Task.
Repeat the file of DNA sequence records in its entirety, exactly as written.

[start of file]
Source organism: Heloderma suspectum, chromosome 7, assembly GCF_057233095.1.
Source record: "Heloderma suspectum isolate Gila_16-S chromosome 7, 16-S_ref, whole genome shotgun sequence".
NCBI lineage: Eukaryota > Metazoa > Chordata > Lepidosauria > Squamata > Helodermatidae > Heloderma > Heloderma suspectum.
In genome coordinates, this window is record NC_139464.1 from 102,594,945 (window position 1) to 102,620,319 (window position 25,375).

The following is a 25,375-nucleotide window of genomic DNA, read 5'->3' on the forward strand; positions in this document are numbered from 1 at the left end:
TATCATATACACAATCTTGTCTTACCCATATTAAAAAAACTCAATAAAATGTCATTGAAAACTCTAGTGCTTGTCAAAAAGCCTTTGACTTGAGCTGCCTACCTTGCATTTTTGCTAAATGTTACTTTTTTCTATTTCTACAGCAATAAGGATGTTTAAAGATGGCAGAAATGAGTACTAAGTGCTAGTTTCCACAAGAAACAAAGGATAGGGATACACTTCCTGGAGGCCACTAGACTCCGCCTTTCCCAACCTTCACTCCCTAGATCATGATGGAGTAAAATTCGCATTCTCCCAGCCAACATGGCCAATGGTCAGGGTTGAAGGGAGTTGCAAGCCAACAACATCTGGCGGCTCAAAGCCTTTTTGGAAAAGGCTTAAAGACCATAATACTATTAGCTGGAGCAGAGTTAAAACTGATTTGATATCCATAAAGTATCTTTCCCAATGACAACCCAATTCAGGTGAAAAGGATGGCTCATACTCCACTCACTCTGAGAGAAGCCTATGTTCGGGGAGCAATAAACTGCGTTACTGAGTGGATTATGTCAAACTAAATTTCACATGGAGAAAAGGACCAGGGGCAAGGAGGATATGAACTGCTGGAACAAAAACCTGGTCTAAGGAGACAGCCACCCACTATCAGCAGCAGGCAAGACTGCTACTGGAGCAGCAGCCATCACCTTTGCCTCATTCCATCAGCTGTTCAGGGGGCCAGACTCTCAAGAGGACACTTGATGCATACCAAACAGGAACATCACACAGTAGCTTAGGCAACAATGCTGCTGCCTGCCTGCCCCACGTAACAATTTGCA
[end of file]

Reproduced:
Source organism: Heloderma suspectum, chromosome 7, assembly GCF_057233095.1.
Source record: "Heloderma suspectum isolate Gila_16-S chromosome 7, 16-S_ref, whole genome shotgun sequence".
NCBI lineage: Eukaryota > Metazoa > Chordata > Lepidosauria > Squamata > Helodermatidae > Heloderma > Heloderma suspectum.
In genome coordinates, this window is record NC_139464.1 from 102,594,945 (window position 1) to 102,620,319 (window position 25,375).

The following is a 25,375-nucleotide window of genomic DNA, read 5'->3' on the forward strand; positions in this document are numbered from 1 at the left end:
TATCATATACACAATCTTGTCTTACCCATATTAAAAAAACTCAATAAAATGTCATTGAAAACTCTAGTGCTTGTCAAAAAGCCTTTGACTTGAGCTGCCTACCTTGCATTTTTGCTAAATGTTACTTTTTTCTATTTCTACAGCAATAAGGATGTTTAAAGATGGCAGAAATGAGTACTAAGTGCTAGTTTCCACAAGAAACAAAGGATAGGGATACACTTCCTGGAGGCCACTAGACTCCGCCTTTCCCAACCTTCACTCCCTAGATCATGATGGAGTAAAATTCGCATTCTCCCAGCCAACATGGCCAATGGTCAGGGTTGAAGGGAGTTGCAAGCCAACAACATCTGGCGGCTCAAAGCCTTTTTGGAAAAGGCTTAAAGACCATAATACTATTAGCTGGAGCAGAGTTAAAACTGATTTGATATCCATAAAGTATCTTTCCCAATGACAACCCAATTCAGGTGAAAAGGATGGCTCATACTCCACTCACTCTGAGAGAAGCCTATGTTCGGGGAGCAATAAACTGCGTTACTGAGTGGATTATGTCAAACTAAATTTCACATGGAGAAAAGGACCAGGGGCAAGGAGGATATGAACTGCTGGAACAAAAACCTGGTCTAAGGAGACAGCCACCCACTATCAGCAGCAGGCAAGACTGCTACTGGAGCAGCAGCCATCACCTTTGCCTCATTCCATCAGCTGTTCAGGGGGCCAGACTCTCAAGAGGACACTTGATGCATACCAAACAGGAACATCACACAGTAGCTTAGGCAACAATGCTGCTGCCTGCCTGCCCCACGTAACAATTTGCA